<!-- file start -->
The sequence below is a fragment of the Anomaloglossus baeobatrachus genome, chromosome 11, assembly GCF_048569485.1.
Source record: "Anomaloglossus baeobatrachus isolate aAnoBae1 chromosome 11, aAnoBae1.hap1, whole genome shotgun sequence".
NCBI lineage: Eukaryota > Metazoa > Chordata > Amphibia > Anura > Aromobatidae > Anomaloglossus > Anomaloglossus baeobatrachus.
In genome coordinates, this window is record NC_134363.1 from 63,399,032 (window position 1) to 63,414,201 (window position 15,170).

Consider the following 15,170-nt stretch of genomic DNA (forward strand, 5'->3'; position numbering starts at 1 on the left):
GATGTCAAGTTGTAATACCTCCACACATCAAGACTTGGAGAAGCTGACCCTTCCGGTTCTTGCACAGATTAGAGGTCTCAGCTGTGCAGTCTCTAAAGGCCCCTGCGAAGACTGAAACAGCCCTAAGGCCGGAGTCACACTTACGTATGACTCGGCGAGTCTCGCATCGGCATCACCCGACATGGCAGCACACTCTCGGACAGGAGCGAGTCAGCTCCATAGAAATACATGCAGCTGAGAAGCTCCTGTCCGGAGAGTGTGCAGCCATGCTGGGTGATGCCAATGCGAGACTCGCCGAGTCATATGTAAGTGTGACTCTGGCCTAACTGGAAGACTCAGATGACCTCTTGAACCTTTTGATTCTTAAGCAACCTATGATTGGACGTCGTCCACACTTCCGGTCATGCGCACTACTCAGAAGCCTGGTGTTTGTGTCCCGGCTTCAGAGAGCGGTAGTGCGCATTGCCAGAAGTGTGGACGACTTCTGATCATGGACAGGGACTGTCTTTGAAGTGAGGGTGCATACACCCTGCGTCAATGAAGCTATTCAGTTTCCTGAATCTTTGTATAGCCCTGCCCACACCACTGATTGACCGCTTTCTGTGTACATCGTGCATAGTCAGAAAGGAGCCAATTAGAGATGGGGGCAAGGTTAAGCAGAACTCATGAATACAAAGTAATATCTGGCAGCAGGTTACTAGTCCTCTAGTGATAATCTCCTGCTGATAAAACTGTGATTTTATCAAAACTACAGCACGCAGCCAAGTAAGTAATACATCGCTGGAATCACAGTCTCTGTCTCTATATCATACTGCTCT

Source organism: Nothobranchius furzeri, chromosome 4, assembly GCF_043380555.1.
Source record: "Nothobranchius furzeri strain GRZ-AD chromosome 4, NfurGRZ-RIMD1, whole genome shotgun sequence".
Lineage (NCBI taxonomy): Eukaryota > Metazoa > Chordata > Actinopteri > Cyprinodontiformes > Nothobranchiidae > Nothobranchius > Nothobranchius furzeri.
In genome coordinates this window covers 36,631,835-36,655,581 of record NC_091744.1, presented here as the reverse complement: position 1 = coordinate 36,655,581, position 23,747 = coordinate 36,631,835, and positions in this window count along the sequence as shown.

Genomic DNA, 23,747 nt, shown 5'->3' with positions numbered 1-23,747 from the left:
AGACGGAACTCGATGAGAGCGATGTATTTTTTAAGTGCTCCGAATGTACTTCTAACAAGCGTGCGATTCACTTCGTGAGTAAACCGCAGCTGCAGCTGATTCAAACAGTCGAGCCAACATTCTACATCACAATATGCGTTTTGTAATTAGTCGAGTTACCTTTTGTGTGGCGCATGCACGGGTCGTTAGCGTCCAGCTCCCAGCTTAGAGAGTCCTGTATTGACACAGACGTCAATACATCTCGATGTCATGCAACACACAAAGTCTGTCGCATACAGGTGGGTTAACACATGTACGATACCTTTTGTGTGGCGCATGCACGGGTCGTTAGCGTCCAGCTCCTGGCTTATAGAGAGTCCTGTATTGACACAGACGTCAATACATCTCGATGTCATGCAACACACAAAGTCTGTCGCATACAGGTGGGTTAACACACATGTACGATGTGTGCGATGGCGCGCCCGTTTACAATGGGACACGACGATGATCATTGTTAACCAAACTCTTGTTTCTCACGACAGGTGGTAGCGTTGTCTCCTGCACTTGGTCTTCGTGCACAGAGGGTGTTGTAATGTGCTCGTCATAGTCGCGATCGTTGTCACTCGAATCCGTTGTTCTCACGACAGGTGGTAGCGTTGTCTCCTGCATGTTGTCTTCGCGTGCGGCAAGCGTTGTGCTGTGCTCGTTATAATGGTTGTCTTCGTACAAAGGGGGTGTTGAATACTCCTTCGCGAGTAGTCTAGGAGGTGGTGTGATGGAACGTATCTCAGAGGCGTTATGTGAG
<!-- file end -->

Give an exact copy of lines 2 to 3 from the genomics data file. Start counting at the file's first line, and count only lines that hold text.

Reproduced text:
Source record: "Anomaloglossus baeobatrachus isolate aAnoBae1 chromosome 11, aAnoBae1.hap1, whole genome shotgun sequence".
NCBI lineage: Eukaryota > Metazoa > Chordata > Amphibia > Anura > Aromobatidae > Anomaloglossus > Anomaloglossus baeobatrachus.